Countless composers have found inspiration in the Italian landscape and culture. Klaus Mäkelä conducts music by two of them who felt this inspiration, Richard Strauss and Igor Stravinsky, as well as Italian composers Pietro Locatelli and Carlo Gesualdo.
Carlo Gesualdo (ca. 1566–1613) was the most controversial composer of his time and used musical devices that weren’t widely used until the modern era such as dissonance and chromatism. Igor Stravinsky (1882–1971) described Gesualdo as “one of the most personal and original musicians within my art form.” In 1960 he ‘re-composed’ three Gesualdo madrigals to mark the 400th anniversary of his birth (since then the year of his birth has changed) and its title was Momentum per Gesualdo. This work is played in conjunction with four of Gesualdo’s own motets.
Italian Pietro Locatelli (1695–1764) was one of the 18th century’s most famous violin virtuosos. In 1733 he published a collection of violin concertos entitled L’arte del violino. Locatelli amazed audiences with these concertos and set a new standard for technical skill. The first and last movements of each concerto contain a solo which is a capriccio containing an increasing level of difficulty. The most difficult of the solos is in Concerto No. 12, which the composer called Labyrinth and wrote that it was “easy to enter; difficult to escape!”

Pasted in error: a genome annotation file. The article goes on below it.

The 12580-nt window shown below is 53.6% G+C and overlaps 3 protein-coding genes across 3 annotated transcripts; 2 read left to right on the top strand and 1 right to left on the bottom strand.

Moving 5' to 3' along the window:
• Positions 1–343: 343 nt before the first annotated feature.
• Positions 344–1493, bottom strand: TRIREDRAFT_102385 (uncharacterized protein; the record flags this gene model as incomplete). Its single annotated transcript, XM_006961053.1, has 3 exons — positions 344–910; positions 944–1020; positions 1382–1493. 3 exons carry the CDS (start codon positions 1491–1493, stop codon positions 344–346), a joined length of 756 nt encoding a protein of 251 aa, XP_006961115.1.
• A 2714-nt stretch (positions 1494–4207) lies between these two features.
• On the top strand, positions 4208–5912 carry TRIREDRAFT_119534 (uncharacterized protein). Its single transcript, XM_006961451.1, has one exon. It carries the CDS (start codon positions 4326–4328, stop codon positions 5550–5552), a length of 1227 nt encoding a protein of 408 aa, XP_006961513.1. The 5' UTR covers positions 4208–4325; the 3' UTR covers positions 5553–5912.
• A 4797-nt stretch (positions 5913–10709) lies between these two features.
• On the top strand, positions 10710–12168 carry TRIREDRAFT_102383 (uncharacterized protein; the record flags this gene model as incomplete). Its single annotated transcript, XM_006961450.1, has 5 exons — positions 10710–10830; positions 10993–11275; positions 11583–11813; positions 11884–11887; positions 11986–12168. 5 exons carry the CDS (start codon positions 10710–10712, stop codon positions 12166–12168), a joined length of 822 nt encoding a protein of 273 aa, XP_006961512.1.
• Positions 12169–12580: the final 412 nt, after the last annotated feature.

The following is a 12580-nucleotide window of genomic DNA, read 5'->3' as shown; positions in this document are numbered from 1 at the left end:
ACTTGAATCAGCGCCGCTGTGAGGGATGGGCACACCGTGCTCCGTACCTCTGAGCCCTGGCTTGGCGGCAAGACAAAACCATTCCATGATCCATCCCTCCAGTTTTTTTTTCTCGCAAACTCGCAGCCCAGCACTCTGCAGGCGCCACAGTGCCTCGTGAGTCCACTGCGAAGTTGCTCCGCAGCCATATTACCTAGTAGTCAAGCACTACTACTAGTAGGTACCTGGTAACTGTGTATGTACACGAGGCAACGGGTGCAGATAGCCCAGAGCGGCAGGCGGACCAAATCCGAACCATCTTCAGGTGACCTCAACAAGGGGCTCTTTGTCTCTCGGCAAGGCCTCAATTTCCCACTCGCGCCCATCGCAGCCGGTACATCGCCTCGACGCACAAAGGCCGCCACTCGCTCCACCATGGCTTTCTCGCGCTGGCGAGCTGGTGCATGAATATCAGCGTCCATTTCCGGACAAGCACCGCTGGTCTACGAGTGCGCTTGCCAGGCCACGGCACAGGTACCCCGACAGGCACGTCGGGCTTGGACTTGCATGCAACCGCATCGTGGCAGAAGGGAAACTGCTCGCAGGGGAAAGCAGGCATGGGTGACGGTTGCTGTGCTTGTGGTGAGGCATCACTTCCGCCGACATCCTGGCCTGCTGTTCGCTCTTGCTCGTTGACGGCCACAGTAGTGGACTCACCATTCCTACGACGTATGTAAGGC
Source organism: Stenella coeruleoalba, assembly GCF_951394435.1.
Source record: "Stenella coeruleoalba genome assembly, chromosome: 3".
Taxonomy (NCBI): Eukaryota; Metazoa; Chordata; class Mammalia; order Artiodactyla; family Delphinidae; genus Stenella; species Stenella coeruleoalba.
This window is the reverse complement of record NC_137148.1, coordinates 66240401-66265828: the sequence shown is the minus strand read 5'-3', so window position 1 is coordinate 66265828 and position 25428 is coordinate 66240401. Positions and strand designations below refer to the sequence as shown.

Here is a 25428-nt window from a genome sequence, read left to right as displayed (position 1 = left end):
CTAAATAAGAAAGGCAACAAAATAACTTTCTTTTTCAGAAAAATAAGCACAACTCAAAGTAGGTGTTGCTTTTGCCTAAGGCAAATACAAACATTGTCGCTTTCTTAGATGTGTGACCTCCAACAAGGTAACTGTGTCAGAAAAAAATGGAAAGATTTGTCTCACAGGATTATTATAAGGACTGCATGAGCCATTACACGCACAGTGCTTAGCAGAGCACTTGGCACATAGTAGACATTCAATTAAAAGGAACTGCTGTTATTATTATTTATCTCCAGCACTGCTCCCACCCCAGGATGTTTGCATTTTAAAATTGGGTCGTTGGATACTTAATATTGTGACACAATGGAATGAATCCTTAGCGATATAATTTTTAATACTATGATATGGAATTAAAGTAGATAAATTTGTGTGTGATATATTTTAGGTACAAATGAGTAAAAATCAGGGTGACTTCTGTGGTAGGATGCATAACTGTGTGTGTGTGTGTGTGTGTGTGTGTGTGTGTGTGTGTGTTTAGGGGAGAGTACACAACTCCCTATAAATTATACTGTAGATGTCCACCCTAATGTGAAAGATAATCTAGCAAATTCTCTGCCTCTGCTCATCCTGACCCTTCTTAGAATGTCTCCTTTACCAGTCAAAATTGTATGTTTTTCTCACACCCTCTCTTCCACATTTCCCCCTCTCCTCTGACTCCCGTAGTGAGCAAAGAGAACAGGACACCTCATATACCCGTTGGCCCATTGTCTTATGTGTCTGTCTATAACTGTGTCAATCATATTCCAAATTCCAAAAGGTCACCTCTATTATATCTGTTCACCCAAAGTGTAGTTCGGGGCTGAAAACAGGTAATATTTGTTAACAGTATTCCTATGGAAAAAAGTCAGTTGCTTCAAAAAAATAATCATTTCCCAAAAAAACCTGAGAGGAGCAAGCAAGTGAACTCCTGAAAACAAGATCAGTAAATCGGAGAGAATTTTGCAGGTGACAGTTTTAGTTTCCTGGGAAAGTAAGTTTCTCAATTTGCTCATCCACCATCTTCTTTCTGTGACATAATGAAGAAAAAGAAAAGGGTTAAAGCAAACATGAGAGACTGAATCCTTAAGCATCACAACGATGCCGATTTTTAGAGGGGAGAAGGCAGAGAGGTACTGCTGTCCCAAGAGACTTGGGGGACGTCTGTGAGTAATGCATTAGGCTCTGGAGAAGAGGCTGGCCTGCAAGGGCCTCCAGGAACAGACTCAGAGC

In the summer of 1886, 22-year-old Richard Strauss (1864–1949) spent a few weeks in Italy. He managed to visit Rome, Bologna, Naples, Sorrento, Salerno, and Capri and along the way he began to write a major orchestral work based on his impressions of being there. Back home in Munich he completed what was supposed to be the first of many tone poems: Aus Italien (“From Italy”). The music resembles a symphony in four movements which describes the various places on the journey: On the Roman Campagna, In the Ruins of Rome, At the Beach at Sorrento and Neapolitan Folk Life.
- Adult: 220 - 560 NOK
- Senior: 175 - 450 NOK
- Student: 170 - 280 NOK
- Child: 150 NOK